Is public key cryptography really safe?


by mtanti
Tags: cryptography, public, safe
mtanti
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#1
Aug2-06, 03:50 PM
P: 172
Contradict me if I'm wrong...

If Black Hat blocks and controls Alice’s internet activities (a man in the middle attack) than these 2 situations can arise:

1. ALICE DOES NOT HAVE BOB'S PUBLIC KEY
Alice sends Bob her public key but it is blocked by Black Hat and instead he sends his public key ‘A’ to Bob. When Bob sends Alice his public key Black Hat blocks it and gives Alice his second public key B. This will then result in Bob sending an encrypted file (using key A) to Alice, blocked by Black Hat, decrypted with his key A, encrypted with Alice’s public key and sent to Alice. The same when Alice sends to Bob but using key B. An effective man in the middle attack were no one can suspect anything.

2. ALICE ALREADY HAS BOB'S PUBLIC KEY (BOB BEING A CERTIFICATE AUTHORITY FOR EXAMPLE)
Alice sends Bob her public key encrypted with Bob's key to prevent the previous situation from arising. Black Hat can still block Alice’s key from arriving to Bob and substitute it with his own key A. Bob will not send his public key because Alice already has it. Now what will happen is that Black Hat can read encrypted files sent by Bob to Alice but he cannot read encrypted files sent by Alice to Bob because Alice does not use Black Hat's key. Instead she uses Bob's authentic key to which Black Hat does not have the equivalent private key. Also Black Hat will have Bob's public key so Bob cannot private key encrypt. So basically unless Bob requests something from Black Hat which only Alice has, Bob will never know about what happened as he doesn’t know Alice’s authentic public key. However Alice will not receive a reply because Alice would be expecting a reply from Bob encrypted using her public key which Black Hat does not have. So all Black Hat can do is isolate Alice from the internet and Black Hat can impersonate her with out anyone else except for Alice suspecting anything. So as long as Bob does not request anything from Alice, Black Hat will have no problems impersonating Alice as he would be receiving encrypted files which he can decrypt on Alice’s behalf. Alice could take days to suspect that her public key never reached Bob as she could think of a delay or Black Hat could impersonate Bob and tell Alice that he did not receive her key so as to buy time.

Conclusion:
The only safe way to communicate is by both Alice and Bob having each other’s public key from the start, which means that it is no better than secret key cryptography. Unless of coarse Alice already has something which Bob also has and can challenge Black Hat with it. However this is equivalent to a secret key…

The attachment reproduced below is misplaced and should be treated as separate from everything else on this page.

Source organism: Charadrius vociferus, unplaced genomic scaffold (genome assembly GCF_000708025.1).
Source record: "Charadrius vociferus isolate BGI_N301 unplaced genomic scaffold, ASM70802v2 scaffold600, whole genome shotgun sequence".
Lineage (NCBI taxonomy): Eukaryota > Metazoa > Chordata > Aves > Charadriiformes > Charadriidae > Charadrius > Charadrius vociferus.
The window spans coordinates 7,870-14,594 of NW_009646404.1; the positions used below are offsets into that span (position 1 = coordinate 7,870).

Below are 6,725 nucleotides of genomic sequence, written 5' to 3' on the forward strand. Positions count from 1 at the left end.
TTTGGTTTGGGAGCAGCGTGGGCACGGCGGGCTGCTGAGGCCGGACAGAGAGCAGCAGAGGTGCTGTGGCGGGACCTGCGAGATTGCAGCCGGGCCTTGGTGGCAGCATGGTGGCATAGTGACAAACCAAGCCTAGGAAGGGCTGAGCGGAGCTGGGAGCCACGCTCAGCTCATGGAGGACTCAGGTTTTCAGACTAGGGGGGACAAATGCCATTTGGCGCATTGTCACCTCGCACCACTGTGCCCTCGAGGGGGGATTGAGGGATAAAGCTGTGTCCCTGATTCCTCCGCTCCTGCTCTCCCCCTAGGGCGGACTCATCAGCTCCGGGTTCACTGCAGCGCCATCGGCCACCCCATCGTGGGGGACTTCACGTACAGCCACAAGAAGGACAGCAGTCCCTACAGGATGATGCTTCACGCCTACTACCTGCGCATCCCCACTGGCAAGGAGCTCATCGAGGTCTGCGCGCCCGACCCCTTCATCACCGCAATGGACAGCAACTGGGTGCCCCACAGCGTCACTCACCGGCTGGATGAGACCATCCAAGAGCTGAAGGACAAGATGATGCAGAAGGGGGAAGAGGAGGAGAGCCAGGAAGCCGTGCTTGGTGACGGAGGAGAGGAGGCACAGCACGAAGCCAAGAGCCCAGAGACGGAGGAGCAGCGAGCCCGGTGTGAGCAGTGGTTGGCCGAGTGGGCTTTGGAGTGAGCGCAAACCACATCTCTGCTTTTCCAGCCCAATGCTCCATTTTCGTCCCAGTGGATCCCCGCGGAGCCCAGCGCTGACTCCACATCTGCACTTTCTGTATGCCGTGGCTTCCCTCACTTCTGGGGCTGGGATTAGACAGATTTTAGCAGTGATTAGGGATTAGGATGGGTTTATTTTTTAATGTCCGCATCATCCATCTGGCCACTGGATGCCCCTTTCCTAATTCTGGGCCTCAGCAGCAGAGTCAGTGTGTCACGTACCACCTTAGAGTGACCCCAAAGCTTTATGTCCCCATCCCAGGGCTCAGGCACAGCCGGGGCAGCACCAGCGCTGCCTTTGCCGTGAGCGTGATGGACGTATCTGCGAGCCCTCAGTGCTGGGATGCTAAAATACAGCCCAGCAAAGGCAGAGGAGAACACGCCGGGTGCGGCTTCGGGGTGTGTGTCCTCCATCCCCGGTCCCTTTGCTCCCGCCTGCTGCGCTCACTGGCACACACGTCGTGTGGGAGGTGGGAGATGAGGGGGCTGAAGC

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chroot
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#2
Aug2-06, 04:03 PM
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Well, duh. This is not a new concept!

Key exchange is obviously the most difficult part of the entire concept of public key cryptography. This is why more advanced systems have key signing mechanisms, so trust hierarchies can be established.

Simply sending your public key through an open (unsecured) channel is stupid.

- Warren
3trQN
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#3
Aug2-06, 05:34 PM
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If Alice and Bob had any sense they would have killed Eve by now, we all know shes been listening in on them two for a long time!

mtanti
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#4
Aug3-06, 05:03 AM
P: 172

Is public key cryptography really safe?


But what I'm saying is that there is no way, not even using digital signitures which is situation 2, to stop it from happening. There is just no way to avoid having files destined to you being stolen by someone else unless you are certain that your public key has arrived. So basically what the hell is public key good for if it was invented specifically for safe and easy distribution? They might as well have kept the secret key model...
Anttech
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#5
Aug3-06, 05:36 AM
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This isnt new

http://www.rsasecurity.com/rsalabs/node.asp?id=2248

The Diffie-Hellman key exchange is vulnerable to a man-in-the-middle attack.

<snip>


Home: Crypto FAQ: Chapter 3 Techniques in Cryptography: 3.6 Other Cryptographic Techniques